Writing PowerShell Modules in F#

Nate Lehman
Jan 11 · 4 min read

This article will give you step-by-step instructions to author PowerShell Cmdlets and modules in F#.

My crude combination of the F# and PowerShell logos

PowerShell Cmdlets are an awesome way to write command line tools, especially within Microsoft’s .NET ecosystem. Generally, developing PSModules (the established means of packaging related PowerShell functionalities) is presented as a task that can either be done in C# or the PowerShell scripting language. However, a PowerShell binary module is just a .NET assembly, and F# also compiles to a .NET assembly just like C#. So how do we do it?

Well, before we begin I should note this tutorial is meant to be accessible to any platform with PowerShell Core, and the .NET Core SDK installed. Since both of those tools work on most platforms, this tutorial applies to development on Windows, macOS, and Linux (I’ve tested on both macOS and Windows).

Quick Start

Here are the minimum commands to go from a fresh PowerShell instance to building and running a fully scaffolded .NET Core project for developing your own PSModules and Cmdlets in only F# code. The lines of the following code block are formatted to be copypastable into a PowerShell command line (if that’s what you want to do). I recommend you “Copy-and-Paste” along in the fully annotated version of these commands in the next section.

Copy-and-Paste Along

Assuming you have a PowerShell session sitting in a directory that you would like to put your project folder in— we can start by creating a Solution to hold our PSModule library, and then create and add an F# classlib project to the solution. We accomplish this with the wonderful dotnet command provided by the .NET SDK.

# Create a new solution
dotnet new sln -o DotnetCoreProj
# Add a FSharp class library to that solution
cd DotnetCoreProj
dotnet new classlib -lang 'F#' -o src/MyPSModule
dotnet sln add src/MyPSModule/MyPSModule.fsproj

You will see that several files and directories were automatically created after running the dotnet new command. The file we will focus on later is Library.fs. For now we will focus on finishing setting up the F# project so that we can actually build a PSModule.

cd src/MyPSModule
dotnet add package PowerShellStandard.Library

Here we add the PowerShellStandard.Library package reference to the new F# project. This references the necessary assemblies to build and run PSModules. And that’s all you need to do! The next step is adding our source code. Remember Library.fs? Replace its contents with the following:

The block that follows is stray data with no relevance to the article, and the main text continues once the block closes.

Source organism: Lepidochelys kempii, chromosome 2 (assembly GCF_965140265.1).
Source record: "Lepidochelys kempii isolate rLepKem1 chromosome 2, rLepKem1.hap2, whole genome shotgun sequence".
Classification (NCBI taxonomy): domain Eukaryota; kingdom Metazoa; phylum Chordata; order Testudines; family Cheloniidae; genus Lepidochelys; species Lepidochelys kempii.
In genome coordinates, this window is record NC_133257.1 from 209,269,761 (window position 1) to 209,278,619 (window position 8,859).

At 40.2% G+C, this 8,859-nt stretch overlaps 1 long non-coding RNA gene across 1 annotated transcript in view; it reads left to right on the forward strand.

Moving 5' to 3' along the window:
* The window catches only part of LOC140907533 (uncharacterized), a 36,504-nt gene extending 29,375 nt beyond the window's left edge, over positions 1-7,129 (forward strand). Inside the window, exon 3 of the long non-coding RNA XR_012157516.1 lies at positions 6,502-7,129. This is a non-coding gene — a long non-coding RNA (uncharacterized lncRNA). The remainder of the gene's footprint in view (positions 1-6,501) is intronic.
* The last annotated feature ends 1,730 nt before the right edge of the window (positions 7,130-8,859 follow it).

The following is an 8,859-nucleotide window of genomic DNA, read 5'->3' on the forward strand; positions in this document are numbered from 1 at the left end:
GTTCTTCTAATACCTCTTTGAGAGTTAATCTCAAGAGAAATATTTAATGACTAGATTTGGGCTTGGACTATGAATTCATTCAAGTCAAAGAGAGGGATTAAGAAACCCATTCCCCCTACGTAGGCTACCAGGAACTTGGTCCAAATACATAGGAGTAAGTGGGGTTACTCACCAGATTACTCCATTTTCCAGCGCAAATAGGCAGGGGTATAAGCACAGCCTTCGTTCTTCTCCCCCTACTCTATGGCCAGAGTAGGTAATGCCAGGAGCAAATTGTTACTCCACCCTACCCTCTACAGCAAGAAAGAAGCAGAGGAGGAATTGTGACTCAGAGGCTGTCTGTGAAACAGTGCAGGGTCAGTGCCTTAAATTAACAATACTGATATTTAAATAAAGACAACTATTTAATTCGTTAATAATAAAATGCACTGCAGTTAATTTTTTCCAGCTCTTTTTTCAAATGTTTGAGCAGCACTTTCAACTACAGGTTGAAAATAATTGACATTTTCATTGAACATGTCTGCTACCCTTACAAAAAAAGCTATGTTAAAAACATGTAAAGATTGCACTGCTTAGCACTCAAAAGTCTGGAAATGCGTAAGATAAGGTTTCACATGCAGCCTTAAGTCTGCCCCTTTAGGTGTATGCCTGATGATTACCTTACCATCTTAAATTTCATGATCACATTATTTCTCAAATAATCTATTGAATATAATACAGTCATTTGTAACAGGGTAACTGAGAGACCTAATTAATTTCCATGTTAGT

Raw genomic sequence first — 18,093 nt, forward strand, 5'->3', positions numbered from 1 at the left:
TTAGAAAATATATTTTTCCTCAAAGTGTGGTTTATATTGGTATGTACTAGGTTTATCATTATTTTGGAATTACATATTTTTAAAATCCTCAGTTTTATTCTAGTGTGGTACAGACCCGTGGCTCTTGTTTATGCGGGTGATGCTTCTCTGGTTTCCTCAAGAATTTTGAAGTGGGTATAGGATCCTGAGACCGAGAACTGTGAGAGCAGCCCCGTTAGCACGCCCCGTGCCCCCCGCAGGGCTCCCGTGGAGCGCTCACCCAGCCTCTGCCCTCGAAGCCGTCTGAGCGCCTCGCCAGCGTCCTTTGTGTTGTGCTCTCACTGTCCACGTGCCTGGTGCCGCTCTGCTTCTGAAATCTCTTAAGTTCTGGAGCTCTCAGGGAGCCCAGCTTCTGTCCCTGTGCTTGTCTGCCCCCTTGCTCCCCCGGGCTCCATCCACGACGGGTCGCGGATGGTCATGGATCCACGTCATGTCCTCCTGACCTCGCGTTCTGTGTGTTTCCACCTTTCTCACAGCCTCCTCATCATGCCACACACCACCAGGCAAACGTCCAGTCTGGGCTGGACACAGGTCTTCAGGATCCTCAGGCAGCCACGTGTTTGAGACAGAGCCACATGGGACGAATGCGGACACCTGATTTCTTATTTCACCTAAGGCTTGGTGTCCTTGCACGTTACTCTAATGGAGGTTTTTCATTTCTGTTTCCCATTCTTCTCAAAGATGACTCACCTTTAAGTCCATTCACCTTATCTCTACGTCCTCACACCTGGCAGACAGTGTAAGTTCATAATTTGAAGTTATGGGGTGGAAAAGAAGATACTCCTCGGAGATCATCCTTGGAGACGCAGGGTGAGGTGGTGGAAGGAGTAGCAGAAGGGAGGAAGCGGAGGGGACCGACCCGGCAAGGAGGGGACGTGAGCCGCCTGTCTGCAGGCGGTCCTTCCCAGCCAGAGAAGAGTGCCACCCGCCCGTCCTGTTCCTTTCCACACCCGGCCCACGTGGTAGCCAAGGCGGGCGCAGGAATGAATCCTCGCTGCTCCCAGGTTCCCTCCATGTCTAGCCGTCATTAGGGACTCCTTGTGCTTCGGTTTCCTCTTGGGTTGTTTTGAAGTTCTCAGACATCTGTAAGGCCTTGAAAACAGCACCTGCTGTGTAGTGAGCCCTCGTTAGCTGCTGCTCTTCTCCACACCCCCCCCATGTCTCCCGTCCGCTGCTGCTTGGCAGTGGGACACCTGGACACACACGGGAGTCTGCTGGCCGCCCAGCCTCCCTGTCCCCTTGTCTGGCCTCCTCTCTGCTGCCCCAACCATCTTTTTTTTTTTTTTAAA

This source code is super cool and must be discussed later. For now we will finish out building and running the Cmdlet.

You build the project with dotnet build, which will create a MyPSModule.dll under src/MyPSModule/bin/Debug/netstandard2.0/, however, importing this may not work! This is because an F# assembly needs to reference FSharp.Core.dll in order to work. Thankfully, dotnet publishwill include this necessary assembly. All together now:

dotnet build
dotnet publish
# Lets RUN
Import-Module ./bin/Debug/netstandard2.0/publish/MyPSModule.dll
Get-Foo -Name Bar

The result:

Foo is Bar

NOTE: after running Import-Module on the assembly, you may find it difficult to run dotnet build again. Depending on your environment, replacing the assembly with the newly compiled assembly may not be possible because the file might be locked by the PowerShell instance that has loaded it.

The Code (again)

The best way to understand the code in Library.fs is to see it translated into C#. I give you Library.cs.

Assuming some knowledge of either C# or F#, you can see that this example is almost a direct translation. The namespace and import syntax of each language maps directly aside from being somewhat simpler in F#.

Besides that, a type in F# can map directly to a C# class and the [Foo] decorator syntax in C# just gets additional alligator brackets [<Foo>] in F#. This is incredibly useful when writing Cmdlets, as it is used as a means of defining Cmdlet parameter attributes as well as writing the Cmdlet class definition.

The first piece that is likely to be the least familiar to most is the use of x. on lines 12 and 13. This is a feature of F# that allows a "member function" to specify a unique name of the underlying object on a per-function basis, these are called Self Identifiers. F# can also make use of auto properties just like C# by using the with keyword, which, in my opinion, is somewhat unclear but is widely used in C#.

It’s worth noting that a direct translation such as this will inherently introduce an instance of an object with mutable state, and is therefore not purely functional, but F# was never a purely functional language to begin with. Even so, if you treat a PSCmdlet object as just the entrypoint to your processing, you should be able to carry on as if it was purely functional.

This should provide enough to get things started for writing new PSModules and PSCmdlets in only F#, which I think is super cool. Functional programming rocks!

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